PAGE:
Letters Needed to Council NOW to Support Willett Branch in the Westbard Sector

Thursday, February 4, 2016 - 12:25pm

The Planning Board has submitted its proposal for the Westbard Sector and includes strong support for naturalizing the Willett Branch and creating a new stream valley park - a ribbon of green cutting through the sector. The Plan is now in the hands of the County Council who are holding public hearings this week. The plan then moves to their PHED committee who will make recommendations for the final vote.  

LFWA is busy advocating for the creek. We have a working group for the project and have leafleted, petitioned, and are meeting with Council members to get their support, not only for including the project in the Plan but for getting it built.  We have information HERE about how you can help bring this vision to fruition. Writing letters of support is very important at this time. We have names, addresses and an easy email link with sample letter HERE.
LFWA testified before the Council on February 2 outlining our support for the plan and appeal for bringing it to fruition. You can read our testimony HERE.  My testimony as an individual is below.
The restoration is also very personal to me and below is the testimony that I gave before the Council at the February 2 meeting.  I appended pictures that were submitted with the written testimony. If you haven't had a chance to look at the creek, I urge you to make some time.  It's only a short walk, but it will be eye opening.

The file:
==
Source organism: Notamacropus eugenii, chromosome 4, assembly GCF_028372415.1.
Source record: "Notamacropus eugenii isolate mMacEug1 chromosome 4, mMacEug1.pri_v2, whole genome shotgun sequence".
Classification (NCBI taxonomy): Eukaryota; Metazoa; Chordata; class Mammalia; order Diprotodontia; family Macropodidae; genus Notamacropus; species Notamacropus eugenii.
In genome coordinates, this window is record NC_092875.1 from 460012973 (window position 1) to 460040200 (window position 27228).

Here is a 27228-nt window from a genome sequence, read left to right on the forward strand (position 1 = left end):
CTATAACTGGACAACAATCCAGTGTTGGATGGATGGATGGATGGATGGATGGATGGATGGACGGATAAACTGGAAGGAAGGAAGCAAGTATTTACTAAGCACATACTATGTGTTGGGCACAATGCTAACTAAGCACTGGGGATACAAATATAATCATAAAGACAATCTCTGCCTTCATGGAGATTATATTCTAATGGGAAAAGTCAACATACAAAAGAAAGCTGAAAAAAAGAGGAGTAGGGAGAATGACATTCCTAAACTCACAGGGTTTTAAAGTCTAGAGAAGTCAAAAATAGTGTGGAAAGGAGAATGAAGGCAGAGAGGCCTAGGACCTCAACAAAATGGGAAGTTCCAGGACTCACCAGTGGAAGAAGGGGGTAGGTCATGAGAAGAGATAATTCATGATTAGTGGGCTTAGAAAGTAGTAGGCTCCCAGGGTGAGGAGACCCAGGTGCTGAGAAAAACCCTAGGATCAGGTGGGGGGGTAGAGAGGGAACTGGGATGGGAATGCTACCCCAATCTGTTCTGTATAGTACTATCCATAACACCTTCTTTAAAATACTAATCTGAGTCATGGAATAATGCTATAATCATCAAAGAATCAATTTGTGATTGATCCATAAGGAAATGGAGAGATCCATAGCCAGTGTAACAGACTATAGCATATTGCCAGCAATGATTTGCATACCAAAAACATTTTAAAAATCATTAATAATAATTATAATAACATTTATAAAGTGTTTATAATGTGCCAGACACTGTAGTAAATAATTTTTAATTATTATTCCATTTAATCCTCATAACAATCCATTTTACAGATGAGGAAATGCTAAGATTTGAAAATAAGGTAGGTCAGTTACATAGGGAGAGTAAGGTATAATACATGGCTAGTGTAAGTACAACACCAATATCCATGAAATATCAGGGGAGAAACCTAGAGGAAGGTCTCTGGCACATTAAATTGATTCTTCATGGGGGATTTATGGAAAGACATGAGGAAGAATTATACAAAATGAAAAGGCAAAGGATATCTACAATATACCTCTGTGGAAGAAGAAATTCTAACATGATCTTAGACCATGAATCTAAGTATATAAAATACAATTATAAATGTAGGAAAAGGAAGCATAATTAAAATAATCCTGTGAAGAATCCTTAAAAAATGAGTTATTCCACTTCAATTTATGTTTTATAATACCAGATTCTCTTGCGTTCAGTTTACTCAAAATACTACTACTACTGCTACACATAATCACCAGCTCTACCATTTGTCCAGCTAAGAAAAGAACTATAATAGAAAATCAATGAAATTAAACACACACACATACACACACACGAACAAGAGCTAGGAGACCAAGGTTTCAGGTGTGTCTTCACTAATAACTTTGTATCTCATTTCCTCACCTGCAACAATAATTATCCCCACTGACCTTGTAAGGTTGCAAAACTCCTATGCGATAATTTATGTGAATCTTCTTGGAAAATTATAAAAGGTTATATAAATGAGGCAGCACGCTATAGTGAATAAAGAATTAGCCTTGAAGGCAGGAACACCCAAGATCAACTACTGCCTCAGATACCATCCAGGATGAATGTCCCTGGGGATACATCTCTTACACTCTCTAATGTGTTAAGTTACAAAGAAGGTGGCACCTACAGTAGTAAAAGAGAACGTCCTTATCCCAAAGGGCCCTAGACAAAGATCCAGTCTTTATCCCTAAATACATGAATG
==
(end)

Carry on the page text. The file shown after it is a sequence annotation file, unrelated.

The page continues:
While there is much opposition to the entire Westbard Plan, the one thing that people have agreed on is the need to restore the creek.  We are optimistic that it will pass the Council's scrutiny and make it into the new Master Plan. The challenge will be getting it funded and built.
Please visit HERE to learn how you can help.
Thank you for your support,
Sarah Morse
Executive Director
Little Falls Watershed Alliance
Sarah Morse
Testimony on Westbard Sector Plan
County Council Public Hearing
Feb. 2, 2016

I’m Sarah Morse and I live in Somerset, adjacent to the Westbard sector. I’m also the Executive Director of the Little Falls Watershed Alliance, but I am testifying as an individual.

I’m here to speak for the creek, to ask you to support the proposed Willett Branch Park and naturalization of the creek as outlined in the Westbard Master Plan re-write. Many people don’t even know that there is a creek in the sector, but I can see the Willett Branch from my house. It’s in a big cement ditch – the proper term for it is concrete-lined creek. It’s paved all the way through the Westbard Sector and you can walk the entire length in the creek on pavement. In fact, I have. It was a favorite place for my children to walk our dog, which sounds kind of idyllic - creek, dogs, kids. However, the creek is anything but idyllic, the walls are covered in graffiti and the banks are used in many places as dumping grounds for local businesses. You can find household appliances, shopping carts, newspaper stands as well as tires, landscaping debris, bottles and all kinds of other trash. In some places, the banks have eroded into the creek and you can see that the trash is layers and layers deep. Parking lots go right up to the edge and when it rains, run-off carrying a toxic mix of chemicals goes directly in the creek. I have pictures in my printed testimony.